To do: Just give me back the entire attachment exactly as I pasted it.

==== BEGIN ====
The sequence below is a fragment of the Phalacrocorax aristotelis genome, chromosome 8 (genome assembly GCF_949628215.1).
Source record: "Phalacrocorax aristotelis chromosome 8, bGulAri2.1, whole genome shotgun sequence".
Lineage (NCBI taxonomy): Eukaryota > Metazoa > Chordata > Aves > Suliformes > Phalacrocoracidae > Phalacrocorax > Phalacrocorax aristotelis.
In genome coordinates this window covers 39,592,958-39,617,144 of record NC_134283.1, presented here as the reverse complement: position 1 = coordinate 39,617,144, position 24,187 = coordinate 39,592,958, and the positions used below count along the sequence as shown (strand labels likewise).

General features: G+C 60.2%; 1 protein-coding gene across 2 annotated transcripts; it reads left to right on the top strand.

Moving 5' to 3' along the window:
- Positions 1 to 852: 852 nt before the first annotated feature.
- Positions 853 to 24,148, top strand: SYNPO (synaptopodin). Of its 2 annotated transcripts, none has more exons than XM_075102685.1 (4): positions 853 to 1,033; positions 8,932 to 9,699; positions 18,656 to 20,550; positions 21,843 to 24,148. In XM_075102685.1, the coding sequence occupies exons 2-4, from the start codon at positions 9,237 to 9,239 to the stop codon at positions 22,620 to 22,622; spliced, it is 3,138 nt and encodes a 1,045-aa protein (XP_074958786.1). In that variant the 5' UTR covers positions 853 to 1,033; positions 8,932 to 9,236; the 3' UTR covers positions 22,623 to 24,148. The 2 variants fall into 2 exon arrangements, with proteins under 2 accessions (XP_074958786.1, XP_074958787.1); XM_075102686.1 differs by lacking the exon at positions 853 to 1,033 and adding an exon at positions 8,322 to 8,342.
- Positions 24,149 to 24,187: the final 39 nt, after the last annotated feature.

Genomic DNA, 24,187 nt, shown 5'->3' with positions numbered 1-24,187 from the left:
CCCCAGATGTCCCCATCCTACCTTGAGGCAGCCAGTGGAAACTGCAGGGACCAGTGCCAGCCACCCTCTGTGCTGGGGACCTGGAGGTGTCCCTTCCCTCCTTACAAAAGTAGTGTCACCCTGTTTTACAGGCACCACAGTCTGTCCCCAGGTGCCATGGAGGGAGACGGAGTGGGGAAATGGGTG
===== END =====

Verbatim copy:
The sequence below is a fragment of the Phalacrocorax aristotelis genome, chromosome 8 (genome assembly GCF_949628215.1).
Source record: "Phalacrocorax aristotelis chromosome 8, bGulAri2.1, whole genome shotgun sequence".
Lineage (NCBI taxonomy): Eukaryota > Metazoa > Chordata > Aves > Suliformes > Phalacrocoracidae > Phalacrocorax > Phalacrocorax aristotelis.
In genome coordinates this window covers 39,592,958-39,617,144 of record NC_134283.1, presented here as the reverse complement: position 1 = coordinate 39,617,144, position 24,187 = coordinate 39,592,958, and the positions used below count along the sequence as shown (strand labels likewise).

General features: G+C 60.2%; 1 protein-coding gene across 2 annotated transcripts; it reads left to right on the top strand.

Moving 5' to 3' along the window:
- Positions 1 to 852: 852 nt before the first annotated feature.
- Positions 853 to 24,148, top strand: SYNPO (synaptopodin). Of its 2 annotated transcripts, none has more exons than XM_075102685.1 (4): positions 853 to 1,033; positions 8,932 to 9,699; positions 18,656 to 20,550; positions 21,843 to 24,148. In XM_075102685.1, the coding sequence occupies exons 2-4, from the start codon at positions 9,237 to 9,239 to the stop codon at positions 22,620 to 22,622; spliced, it is 3,138 nt and encodes a 1,045-aa protein (XP_074958786.1). In that variant the 5' UTR covers positions 853 to 1,033; positions 8,932 to 9,236; the 3' UTR covers positions 22,623 to 24,148. The 2 variants fall into 2 exon arrangements, with proteins under 2 accessions (XP_074958786.1, XP_074958787.1); XM_075102686.1 differs by lacking the exon at positions 853 to 1,033 and adding an exon at positions 8,322 to 8,342.
- Positions 24,149 to 24,187: the final 39 nt, after the last annotated feature.

Genomic DNA, 24,187 nt, shown 5'->3' with positions numbered 1-24,187 from the left:
CCCCAGATGTCCCCATCCTACCTTGAGGCAGCCAGTGGAAACTGCAGGGACCAGTGCCAGCCACCCTCTGTGCTGGGGACCTGGAGGTGTCCCTTCCCTCCTTACAAAAGTAGTGTCACCCTGTTTTACAGGCACCACAGTCTGTCCCCAGGTGCCATGGAGGGAGACGGAGTGGGGAAATGGGTG